Why care, why act, why pray?
Welcome to this two-part theological reflection by Revd Dr Jonathan Arnold, as he reflects on why caring for creation is an intrinsic part of our Christian faith and on the spiritual practices which help us make creation care a central part of our Christian living.
Part one: In St. John’s Gospel we hear words of life: ‘In the beginning was the Word, and the Word was with God, and the Word was God. He was in the beginning with God. All things came into being through him, and without him not one thing came into being.’ We may be familiar with this message, but to take it seriously is to realize that the very essence of Christ, the eternal Word, the Logos, is woven into the fabric of our universe, and without this divine essence, nothing that exists can be sustained.
Our relationship with the created world is not detached from our faith. On the contrary, our theological response to our environment is at the heart of the Gospel and of our faith. For Christ is the essence of all creation, and his redemption is for the whole of that creation. The story of our salvation is the story of God’s work in and through His creation, a God who creates and re-creates: ‘For behold, I am making all things new’, says the Lord in Isaiah’s prophecy. God invites us to join in His work, the Missio Dei, and to live life in all its fullness, a life where all creation is orientated towards the praise of God, where all created beings recognize our inter-connectedness and joint responsibility.
In order to live such lives, we must recognize not only that human ecology cannot be separated from environmental ecology, for we are all inter-related, but also that we need to go deeper and bravely feel the pain and anguish of a world where thousands of species have already become extinct because of human action, where biodiversity is being destroyed, and where people flee their homes because of hostile climates. As Christians, we pray for the courage to be committed to creation as set out in the Gospel of Jesus – the eternal Logos who is at the heart of creation and its redemption.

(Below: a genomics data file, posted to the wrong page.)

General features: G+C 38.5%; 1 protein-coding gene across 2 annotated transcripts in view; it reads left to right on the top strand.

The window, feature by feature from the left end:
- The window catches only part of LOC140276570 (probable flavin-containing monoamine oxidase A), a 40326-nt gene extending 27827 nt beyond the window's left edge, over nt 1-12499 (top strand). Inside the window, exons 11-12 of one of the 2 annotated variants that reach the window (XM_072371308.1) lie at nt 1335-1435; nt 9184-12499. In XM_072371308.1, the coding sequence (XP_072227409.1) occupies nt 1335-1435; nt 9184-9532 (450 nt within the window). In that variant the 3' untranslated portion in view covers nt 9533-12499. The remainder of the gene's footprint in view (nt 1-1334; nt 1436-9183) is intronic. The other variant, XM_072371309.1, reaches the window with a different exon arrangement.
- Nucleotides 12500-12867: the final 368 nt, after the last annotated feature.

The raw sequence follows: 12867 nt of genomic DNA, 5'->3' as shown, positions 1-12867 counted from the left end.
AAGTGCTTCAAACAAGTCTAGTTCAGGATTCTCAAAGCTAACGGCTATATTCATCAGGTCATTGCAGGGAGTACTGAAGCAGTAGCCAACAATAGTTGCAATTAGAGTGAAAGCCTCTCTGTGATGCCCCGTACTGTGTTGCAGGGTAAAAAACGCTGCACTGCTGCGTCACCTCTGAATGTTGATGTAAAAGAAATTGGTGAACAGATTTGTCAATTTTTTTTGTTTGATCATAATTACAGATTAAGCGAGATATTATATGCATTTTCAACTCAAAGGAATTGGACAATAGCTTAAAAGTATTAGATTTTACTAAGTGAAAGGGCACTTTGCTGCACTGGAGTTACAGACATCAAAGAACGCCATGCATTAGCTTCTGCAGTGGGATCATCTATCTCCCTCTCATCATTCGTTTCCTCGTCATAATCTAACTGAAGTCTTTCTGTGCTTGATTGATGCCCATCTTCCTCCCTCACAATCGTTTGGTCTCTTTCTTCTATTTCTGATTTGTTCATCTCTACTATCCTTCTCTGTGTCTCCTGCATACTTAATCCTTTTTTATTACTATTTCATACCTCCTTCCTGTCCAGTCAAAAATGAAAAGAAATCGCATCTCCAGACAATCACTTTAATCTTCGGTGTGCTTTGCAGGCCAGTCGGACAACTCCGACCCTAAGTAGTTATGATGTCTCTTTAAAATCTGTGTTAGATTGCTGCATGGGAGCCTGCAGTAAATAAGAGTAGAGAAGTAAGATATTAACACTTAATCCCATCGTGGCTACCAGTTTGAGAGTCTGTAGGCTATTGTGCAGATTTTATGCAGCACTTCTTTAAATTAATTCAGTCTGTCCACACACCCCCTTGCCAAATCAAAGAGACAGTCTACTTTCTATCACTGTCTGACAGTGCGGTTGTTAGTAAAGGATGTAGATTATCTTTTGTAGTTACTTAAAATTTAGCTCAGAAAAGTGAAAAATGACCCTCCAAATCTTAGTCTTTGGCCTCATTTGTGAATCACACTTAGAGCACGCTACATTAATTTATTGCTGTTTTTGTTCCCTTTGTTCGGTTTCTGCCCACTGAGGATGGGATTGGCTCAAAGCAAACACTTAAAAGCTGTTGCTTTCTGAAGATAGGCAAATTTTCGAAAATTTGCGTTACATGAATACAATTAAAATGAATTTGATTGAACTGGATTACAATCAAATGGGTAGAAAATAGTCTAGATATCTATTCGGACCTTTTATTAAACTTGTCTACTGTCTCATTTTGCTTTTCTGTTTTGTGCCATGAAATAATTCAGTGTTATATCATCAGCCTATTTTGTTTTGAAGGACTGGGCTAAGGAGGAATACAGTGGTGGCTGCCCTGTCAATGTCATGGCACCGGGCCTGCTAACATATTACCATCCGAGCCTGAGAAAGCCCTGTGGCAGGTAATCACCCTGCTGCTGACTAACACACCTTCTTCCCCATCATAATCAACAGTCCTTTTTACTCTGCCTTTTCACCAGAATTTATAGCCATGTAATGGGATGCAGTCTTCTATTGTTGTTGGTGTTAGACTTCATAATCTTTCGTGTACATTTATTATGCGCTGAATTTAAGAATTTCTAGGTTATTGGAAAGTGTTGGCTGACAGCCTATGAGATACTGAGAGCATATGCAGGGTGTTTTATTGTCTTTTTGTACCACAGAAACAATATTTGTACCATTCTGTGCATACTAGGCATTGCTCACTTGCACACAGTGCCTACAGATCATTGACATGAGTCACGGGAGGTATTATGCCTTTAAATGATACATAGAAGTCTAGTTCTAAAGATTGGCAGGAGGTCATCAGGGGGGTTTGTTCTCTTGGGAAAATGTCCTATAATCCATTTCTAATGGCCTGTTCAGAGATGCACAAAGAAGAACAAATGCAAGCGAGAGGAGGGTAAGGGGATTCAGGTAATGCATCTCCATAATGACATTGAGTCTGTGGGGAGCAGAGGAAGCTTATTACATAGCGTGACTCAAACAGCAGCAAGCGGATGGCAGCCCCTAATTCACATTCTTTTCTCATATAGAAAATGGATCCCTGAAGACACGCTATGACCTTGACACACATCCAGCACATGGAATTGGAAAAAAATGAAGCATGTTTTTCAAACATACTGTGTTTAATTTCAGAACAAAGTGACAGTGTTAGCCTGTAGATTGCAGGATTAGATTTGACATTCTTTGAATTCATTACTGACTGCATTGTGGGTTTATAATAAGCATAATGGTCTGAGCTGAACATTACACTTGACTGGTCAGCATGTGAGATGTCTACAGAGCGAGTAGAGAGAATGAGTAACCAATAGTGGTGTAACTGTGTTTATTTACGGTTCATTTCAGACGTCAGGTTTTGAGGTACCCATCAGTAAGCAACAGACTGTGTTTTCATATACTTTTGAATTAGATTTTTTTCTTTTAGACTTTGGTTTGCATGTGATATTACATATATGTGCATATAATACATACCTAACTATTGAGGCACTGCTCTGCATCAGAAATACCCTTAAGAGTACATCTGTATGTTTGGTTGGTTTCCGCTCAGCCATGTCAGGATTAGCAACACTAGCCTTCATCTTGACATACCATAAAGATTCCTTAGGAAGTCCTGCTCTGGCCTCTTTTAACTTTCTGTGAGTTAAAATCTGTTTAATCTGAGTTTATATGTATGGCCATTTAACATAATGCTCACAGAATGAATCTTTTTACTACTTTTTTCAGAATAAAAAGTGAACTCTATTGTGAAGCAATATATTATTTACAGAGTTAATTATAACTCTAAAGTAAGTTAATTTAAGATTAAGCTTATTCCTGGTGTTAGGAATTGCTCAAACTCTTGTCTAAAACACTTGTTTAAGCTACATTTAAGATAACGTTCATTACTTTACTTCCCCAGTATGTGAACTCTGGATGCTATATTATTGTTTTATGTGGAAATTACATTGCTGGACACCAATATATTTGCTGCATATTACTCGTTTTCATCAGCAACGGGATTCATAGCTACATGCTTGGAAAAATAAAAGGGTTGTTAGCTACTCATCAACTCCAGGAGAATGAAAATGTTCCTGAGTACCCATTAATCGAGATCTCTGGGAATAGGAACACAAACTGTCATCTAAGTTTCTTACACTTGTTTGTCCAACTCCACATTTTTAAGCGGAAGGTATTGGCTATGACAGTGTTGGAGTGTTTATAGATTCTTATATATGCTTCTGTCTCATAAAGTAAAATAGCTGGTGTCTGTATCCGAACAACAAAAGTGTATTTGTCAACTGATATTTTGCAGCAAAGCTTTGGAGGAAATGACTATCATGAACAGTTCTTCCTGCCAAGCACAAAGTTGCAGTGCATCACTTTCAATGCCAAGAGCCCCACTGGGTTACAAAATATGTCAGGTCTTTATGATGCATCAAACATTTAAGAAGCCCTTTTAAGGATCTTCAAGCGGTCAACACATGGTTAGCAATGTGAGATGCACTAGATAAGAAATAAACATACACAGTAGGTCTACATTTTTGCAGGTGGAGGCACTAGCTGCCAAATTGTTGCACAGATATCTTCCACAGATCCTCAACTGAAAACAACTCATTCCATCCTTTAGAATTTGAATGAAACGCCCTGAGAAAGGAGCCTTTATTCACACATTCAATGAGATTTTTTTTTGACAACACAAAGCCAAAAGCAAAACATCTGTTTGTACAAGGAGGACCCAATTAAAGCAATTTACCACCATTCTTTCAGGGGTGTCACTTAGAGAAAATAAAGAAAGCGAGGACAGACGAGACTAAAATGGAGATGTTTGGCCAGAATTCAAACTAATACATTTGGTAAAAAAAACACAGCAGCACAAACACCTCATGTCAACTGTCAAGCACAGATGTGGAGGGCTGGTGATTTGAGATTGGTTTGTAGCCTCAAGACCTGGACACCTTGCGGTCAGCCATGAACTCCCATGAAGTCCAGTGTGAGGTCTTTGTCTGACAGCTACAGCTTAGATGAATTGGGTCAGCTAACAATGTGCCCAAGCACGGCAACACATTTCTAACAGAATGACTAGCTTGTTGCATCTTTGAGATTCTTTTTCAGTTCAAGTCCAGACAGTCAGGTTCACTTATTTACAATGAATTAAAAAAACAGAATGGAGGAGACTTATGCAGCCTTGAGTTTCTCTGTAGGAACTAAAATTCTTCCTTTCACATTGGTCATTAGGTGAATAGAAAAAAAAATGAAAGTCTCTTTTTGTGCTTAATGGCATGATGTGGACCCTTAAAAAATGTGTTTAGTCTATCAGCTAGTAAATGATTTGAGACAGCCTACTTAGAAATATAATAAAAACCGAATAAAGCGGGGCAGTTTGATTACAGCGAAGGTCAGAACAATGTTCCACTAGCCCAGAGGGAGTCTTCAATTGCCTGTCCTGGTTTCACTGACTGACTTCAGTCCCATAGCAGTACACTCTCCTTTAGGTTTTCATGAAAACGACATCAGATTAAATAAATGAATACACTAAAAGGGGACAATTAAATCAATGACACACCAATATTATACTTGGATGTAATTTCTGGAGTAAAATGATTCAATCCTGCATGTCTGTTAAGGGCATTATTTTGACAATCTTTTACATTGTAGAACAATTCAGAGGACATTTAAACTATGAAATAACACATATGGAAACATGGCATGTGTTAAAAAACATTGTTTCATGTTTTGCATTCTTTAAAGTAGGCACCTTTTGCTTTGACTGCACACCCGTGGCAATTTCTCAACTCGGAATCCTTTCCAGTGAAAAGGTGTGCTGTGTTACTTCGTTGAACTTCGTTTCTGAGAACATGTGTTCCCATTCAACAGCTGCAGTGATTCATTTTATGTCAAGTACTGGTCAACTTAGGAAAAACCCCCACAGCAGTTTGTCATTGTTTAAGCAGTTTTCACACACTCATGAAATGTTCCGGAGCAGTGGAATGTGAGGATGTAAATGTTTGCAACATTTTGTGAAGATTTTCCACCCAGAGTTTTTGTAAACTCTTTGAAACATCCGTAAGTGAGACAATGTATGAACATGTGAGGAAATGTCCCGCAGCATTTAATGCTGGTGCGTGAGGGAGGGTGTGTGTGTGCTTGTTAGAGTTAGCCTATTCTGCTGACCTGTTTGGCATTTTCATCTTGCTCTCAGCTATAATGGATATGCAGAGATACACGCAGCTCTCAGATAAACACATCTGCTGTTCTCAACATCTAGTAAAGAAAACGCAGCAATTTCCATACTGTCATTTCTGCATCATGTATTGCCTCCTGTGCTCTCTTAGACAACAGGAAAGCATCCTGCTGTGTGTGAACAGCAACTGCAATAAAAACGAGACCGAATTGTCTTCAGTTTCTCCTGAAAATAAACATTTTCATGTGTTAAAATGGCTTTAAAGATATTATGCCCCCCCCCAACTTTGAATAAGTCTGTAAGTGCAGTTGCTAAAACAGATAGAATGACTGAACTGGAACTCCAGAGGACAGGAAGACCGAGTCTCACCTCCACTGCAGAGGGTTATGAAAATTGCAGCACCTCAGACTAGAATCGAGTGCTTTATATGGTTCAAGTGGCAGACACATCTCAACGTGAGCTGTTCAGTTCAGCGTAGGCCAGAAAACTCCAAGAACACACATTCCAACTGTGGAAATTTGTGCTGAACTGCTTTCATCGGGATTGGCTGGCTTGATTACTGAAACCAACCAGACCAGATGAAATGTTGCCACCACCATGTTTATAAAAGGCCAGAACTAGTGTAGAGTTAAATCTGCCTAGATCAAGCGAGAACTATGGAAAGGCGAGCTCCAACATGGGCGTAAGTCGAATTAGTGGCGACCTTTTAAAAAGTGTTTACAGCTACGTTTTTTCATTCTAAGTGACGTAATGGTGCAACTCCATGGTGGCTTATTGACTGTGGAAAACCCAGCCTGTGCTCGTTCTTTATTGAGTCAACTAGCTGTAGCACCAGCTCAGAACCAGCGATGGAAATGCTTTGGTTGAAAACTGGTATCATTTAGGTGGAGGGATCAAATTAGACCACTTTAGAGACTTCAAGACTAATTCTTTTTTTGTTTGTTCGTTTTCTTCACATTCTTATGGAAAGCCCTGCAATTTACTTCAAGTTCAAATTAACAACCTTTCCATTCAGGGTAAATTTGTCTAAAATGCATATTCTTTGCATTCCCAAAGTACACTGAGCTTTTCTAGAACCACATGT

The Anglican Communion’s Five Marks of Mission encourage us to proclaim the Good News, to teach, baptize and nurture new believers, to respond to human need by loving service, to transform unjust structures of society, to challenge violence of every kind and pursue peace and reconciliation, and to strive to safeguard the integrity of creation, and sustain and renew the life of the earth. But it is not just the last of these that relates to our environment. With Christ’s divine essence at the heart of creation, all these areas of mission are affected by how we respond to, and care for, our environment – and how we now act on the devastating consequences of climate change.
So what can we practically do? As people of God, and as a Diocese, we have committed, through Synod and the Environment Strategy, to learn the facts about today's environmental degradation and human-induced climate change; to speak the truth about the emergency and the changes that are needed to safeguard the environment and mitigate climate impact; to take the necessary action to reduce greenhouse gas emissions to net zero by 2030, and to model ways in which our faith and congregations can enable all of God's creation to flourish; to fight social injustices caused by the environmental crisis.
What is our Christian response to the current climate crisis? We must take heart and act. Be grateful for the beauty and bounty of creation, freely given by a generous God; be creative in our ideas and conversations; be compassionate through acts of love and mercy for the whole of creation; be courageous in our proclamation of the Gospel of justice. We must pray, especially for COP 26, for world leaders and those with influence; and let us listen and watch for God’s action and join in, building communities and churches with climate action at the heart of our mission and purpose
Part two: In their recent booklet on climate action and mission, Grace Thomas and Mark Coleman write of the need for both practical and prophetic action:
‘Both strands of climate action, practical and prophetic, are missional in a holistic sense. They are faithful ways of working towards the kingdom of God here on Earth. They take seriously the words of Scripture and the actions of the biblical prophets in whose steps we follow. They seek to build the church through prayerful and committed witness.’
Archbishop Justin Welby has recently written: ‘To live out my Christian faith is to follow Jesus. That must include standing alongside the most vulnerable and marginalized on the frontlines of the climate emergency. As faith communities my prayer is that we might stand together, emissaries of hope and love, calling for God’s justice and peace upon this precious world. Now is the time for action.’
In these words, we see that prayer and prophetic action are not separate parts of our faith, but closely linked. Prayer leads to solidarity, hope and love, which in turn leads to justice, peace, and action. Through prayer and prophecy, we can, as Alister McGrath has suggested, seek to ‘go beyond the superficial grasp of our faith, discover its depths and riches, and be refreshed and transformed by them.’